The Guiding Principles recognize that responsible governance requires the adoption of adequate regulatory and policy frameworks to prevent and remedy business related human rights abuses. There needs to be a recognition also in the proceedings at this Forum that enhancing legal standards in relevant areas, be it at the national, regional or international level, may be necessary to ensure the full and effective implementation of the Guiding Principles. There is a particularly pressing case for such legal developments when it comes to business involvement in gross human rights abuse.

Responsible business means acting with respect for human rights, reflecting the fact that long-term business prospects are tightly coupled with society’s well-being. I welcome the large turnout of business representatives at this Forum. We need you to be part of the deliberations and share your experiences and efforts of implementing the Guiding Principles. This Forum offers an opportunity not only to learn from each other’s experiences but also to listen to the concerns and aspirations of stakeholders.
Accountability and right to a remedy are at the core of the international human rights regime and reflected as such in both the first and third Pillars of the Guiding Principles. However, I have noted with some concern that these fundamental issues sometimes get overlooked in deliberations about the Guiding Principles. I cannot emphasize strongly enough that effective implementation of the third Pillar of the Guiding Principles is fundamental to their legitimacy and success. I am pleased to note that the Forum program includes two distinguished panel discussions on access to remedy. Again I welcome the participation of representatives of affected individuals and communities who can speak from personal experience on the challenges and obstacles they are facing in getting access to effective remedy. Hearing first hand from people on the ground ensures that our efforts at addressing such obstacles respond to the reality on the ground. I am also pleased to note that the Working Group will be embarking on a project aimed at exploring criteria for what constitutes effective remedy.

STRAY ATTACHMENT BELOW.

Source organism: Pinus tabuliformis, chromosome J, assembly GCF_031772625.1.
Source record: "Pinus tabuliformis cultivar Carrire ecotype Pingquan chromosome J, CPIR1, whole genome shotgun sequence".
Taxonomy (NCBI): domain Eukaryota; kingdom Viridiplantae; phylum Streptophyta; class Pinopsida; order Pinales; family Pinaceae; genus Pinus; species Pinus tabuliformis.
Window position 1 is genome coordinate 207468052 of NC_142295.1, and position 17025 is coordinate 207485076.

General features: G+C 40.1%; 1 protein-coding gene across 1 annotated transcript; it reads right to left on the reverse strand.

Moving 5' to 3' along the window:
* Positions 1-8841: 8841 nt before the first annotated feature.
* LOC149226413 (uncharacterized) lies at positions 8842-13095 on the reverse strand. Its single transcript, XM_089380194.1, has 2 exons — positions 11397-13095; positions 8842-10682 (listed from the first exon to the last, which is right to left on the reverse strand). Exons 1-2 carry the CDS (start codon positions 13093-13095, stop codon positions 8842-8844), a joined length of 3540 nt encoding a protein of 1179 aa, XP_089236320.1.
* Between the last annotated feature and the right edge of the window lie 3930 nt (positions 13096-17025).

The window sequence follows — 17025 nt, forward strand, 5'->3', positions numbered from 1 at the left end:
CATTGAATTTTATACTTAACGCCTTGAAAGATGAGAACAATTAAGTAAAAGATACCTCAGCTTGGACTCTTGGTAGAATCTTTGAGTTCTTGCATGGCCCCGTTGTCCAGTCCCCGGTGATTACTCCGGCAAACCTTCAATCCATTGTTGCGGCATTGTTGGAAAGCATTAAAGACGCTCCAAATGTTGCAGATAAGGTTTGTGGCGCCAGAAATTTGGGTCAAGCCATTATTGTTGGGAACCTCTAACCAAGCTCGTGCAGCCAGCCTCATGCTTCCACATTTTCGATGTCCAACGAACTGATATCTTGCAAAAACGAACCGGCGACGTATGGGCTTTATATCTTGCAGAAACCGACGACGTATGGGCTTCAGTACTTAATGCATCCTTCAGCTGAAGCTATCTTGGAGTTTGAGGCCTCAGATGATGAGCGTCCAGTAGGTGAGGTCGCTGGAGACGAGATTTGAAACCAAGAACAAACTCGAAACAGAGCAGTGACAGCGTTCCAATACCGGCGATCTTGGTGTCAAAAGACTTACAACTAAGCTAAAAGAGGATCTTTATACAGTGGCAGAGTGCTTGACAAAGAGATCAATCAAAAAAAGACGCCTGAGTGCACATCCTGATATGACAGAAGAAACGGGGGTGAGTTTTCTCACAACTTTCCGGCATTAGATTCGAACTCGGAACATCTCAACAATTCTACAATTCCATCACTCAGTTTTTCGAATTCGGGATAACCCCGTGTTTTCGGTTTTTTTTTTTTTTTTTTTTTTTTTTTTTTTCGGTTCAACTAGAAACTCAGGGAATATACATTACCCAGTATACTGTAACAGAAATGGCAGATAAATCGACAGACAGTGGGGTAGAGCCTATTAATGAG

The United Nations also has a role to play in advancing the implementation of the Guiding Principles. Earlier this year, the Secretary-General presented a report to the Human Rights Council in which he recognized that it is only through the concerted efforts of all relevant actors that the potential of the Guiding Principles for improving enjoyment of human rights can be realised. The United Nations system has a key role to play in this regard. My Office will be following up on implementing the Secretary-General’s recommendations which were echoed in Human Rights Council resolution 21/5 of 16 October 2012, particularly when it comes to addressing the need for capacity building of all relevant actors.

Ladies and Gentlemen,

This Forum is a unique space for all participants to engage on this vital human rights question in an open, respectful and constructive atmosphere, in which all stakeholders are welcome and, indeed, essential to our success.

I thank you for embracing this approach, in the true spirit of the United Nations.

Thank you.